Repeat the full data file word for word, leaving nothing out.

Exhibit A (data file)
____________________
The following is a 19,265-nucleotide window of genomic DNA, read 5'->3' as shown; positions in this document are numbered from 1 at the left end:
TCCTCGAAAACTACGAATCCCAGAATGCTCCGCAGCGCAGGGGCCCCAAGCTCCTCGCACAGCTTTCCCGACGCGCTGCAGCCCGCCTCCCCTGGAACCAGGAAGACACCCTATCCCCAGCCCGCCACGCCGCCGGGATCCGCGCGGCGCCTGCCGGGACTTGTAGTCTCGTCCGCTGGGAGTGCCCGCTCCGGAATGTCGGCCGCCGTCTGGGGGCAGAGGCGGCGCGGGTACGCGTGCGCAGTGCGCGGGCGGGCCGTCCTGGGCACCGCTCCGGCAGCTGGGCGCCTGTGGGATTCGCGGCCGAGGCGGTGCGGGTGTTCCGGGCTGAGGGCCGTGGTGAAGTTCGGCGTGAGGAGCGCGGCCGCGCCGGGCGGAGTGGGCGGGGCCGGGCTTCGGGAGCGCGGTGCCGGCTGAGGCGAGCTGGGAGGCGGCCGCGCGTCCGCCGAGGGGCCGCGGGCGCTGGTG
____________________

The following is a 19,265-nucleotide window of genomic DNA, read 5'->3' as shown; positions in this document are numbered from 1 at the left end:
TCCTCGAAAACTACGAATCCCAGAATGCTCCGCAGCGCAGGGGCCCCAAGCTCCTCGCACAGCTTTCCCGACGCGCTGCAGCCCGCCTCCCCTGGAACCAGGAAGACACCCTATCCCCAGCCCGCCACGCCGCCGGGATCCGCGCGGCGCCTGCCGGGACTTGTAGTCTCGTCCGCTGGGAGTGCCCGCTCCGGAATGTCGGCCGCCGTCTGGGGGCAGAGGCGGCGCGGGTACGCGTGCGCAGTGCGCGGGCGGGCCGTCCTGGGCACCGCTCCGGCAGCTGGGCGCCTGTGGGATTCGCGGCCGAGGCGGTGCGGGTGTTCCGGGCTGAGGGCCGTGGTGAAGTTCGGCGTGAGGAGCGCGGCCGCGCCGGGCGGAGTGGGCGGGGCCGGGCTTCGGGAGCGCGGTGCCGGCTGAGGCGAGCTGGGAGGCGGCCGCGCGTCCGCCGAGGGGCCGCGGGCGCTGGTG